Majority of SME subcontractors struggle with material and labour shortages

Over half of SME subcontractors are experiencing challenges with costs and lack of availability of raw materials, revealed the latest data from Bibby Financial Services.


According to its latest Subcontracting Growth Report — which surveyed 250 subcontractors between 16th June to 5th July —  58% of respondents considered the increasing cost of raw materials as the biggest concern to their business, while 44% listed a shortage of skilled labour.

This comes in contrast to the increase in activity since restrictions began to lift, witnessed by 50% of SME subcontractors.

To offset the shortage in raw materials, four in ten (40%) have looked for new suppliers, while a quarter have either secured new suppliers (25%) or renegotiated with existing partners (24%). 

However, almost half (46%) have taken no such action and are prepared to pay more with existing suppliers, which may prove more damaging to their bottom line in the long-term.

With Brexit causing concern for many SMEs, 52% of respondents want the government to do more to ensure that tariffs on goods to and from the EU are avoided, to avoid a further increase in the price of raw materials.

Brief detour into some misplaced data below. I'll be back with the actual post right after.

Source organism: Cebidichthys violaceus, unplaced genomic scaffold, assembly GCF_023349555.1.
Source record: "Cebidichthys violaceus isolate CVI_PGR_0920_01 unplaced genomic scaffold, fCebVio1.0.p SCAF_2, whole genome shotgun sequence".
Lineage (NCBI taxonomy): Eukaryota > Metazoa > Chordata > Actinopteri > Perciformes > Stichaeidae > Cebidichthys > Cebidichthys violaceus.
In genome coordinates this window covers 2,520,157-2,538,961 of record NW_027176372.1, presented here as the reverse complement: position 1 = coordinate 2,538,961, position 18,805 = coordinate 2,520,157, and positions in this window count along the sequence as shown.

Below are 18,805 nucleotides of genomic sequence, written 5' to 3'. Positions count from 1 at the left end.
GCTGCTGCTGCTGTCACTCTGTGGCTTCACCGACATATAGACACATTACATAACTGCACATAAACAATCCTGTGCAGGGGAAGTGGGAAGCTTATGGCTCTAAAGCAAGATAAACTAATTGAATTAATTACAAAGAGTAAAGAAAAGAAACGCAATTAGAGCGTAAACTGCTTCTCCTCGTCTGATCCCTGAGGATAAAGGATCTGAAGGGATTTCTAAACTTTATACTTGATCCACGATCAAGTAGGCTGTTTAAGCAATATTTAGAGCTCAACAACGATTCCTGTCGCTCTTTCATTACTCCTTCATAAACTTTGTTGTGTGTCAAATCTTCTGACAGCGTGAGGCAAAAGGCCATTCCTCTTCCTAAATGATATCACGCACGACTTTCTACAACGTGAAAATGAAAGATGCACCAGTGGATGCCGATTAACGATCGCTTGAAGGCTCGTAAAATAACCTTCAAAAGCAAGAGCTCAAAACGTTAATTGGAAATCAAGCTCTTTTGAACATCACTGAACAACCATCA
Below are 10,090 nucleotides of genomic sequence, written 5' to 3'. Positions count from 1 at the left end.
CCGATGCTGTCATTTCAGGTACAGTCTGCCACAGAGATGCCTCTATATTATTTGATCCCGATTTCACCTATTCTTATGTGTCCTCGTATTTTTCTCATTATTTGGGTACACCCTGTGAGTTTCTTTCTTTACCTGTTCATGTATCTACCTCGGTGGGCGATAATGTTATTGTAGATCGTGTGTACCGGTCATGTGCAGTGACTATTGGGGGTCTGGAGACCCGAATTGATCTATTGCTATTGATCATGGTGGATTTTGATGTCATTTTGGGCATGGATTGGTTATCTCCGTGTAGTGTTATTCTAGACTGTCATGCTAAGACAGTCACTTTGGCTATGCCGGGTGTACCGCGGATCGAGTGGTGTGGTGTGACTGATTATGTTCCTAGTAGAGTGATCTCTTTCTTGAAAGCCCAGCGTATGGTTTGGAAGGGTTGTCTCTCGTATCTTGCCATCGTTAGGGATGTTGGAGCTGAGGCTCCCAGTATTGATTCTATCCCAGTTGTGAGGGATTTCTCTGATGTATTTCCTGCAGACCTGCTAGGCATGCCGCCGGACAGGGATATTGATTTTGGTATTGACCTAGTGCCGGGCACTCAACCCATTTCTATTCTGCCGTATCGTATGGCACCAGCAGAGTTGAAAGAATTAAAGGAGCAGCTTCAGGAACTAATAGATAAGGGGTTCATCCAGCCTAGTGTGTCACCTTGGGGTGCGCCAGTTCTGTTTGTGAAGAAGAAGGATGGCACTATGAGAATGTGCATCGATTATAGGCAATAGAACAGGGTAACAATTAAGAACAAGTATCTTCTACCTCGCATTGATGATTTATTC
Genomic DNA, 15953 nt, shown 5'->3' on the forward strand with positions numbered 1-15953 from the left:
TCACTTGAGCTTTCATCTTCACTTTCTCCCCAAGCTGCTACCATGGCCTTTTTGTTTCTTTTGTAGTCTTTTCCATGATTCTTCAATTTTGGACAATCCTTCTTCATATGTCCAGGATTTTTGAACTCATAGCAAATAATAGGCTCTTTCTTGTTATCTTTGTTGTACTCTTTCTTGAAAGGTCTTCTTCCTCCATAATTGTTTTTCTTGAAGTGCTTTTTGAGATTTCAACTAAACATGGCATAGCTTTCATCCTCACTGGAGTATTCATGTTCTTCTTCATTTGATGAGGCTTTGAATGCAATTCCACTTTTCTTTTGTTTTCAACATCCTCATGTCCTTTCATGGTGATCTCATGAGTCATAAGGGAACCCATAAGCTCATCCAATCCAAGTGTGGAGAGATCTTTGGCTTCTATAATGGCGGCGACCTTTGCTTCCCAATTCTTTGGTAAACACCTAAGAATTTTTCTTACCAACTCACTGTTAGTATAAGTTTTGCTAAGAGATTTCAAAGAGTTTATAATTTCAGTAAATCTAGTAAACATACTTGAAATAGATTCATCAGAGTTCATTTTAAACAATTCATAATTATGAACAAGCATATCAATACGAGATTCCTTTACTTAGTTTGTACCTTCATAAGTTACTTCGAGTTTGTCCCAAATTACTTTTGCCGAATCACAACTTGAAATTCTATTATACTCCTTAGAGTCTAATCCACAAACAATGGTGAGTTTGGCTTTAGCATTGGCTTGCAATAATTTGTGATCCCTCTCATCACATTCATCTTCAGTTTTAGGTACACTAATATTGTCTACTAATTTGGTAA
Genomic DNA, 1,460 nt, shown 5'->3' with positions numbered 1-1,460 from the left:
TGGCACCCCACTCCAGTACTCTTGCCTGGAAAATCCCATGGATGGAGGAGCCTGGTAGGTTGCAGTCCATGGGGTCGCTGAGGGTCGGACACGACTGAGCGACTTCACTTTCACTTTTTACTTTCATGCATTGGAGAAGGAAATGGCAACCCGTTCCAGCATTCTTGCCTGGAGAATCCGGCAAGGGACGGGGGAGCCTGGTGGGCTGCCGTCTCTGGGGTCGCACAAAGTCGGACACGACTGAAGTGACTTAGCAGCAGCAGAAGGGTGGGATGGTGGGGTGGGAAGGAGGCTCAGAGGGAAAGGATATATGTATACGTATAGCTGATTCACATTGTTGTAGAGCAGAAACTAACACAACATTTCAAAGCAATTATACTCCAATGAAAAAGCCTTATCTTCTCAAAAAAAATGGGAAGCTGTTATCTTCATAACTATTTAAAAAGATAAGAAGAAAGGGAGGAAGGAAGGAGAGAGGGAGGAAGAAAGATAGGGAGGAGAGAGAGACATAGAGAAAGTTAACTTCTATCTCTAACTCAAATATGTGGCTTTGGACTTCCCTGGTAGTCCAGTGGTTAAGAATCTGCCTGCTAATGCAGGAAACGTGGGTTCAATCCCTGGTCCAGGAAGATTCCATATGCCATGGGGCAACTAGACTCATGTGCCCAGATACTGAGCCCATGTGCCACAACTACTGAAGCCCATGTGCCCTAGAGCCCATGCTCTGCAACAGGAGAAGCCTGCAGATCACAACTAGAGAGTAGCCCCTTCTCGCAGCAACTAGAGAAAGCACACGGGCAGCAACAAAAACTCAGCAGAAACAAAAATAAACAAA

Sharon Wiltshire, head of UK operations at Bibby Financial Services, said: “It has been a difficult year for the construction sector and for subcontractors especially. 

“SMEs, which make up the bulk of the sector, have shown incredible resilience in the face of protracted challenges. 

“However, it is likely that the true impact of Brexit-related skills and raw materials shortages, and the winding down of government support measures, are yet to be realised. 

“With subcontractors typically asked to pay a large proportion of labour and materials costs upfront, they are highly dependent on having a working level of cashflow at all times. 

“While we are seeing twice as many businesses use invoice finance compared to 2019 (8% to 4%), 41% still do not leverage external funding to support their operations. 

“As government loans come to an end, SMEs need to think proactively about the finance options they have available to manage rapidly changing costs, and plan for growth.”  

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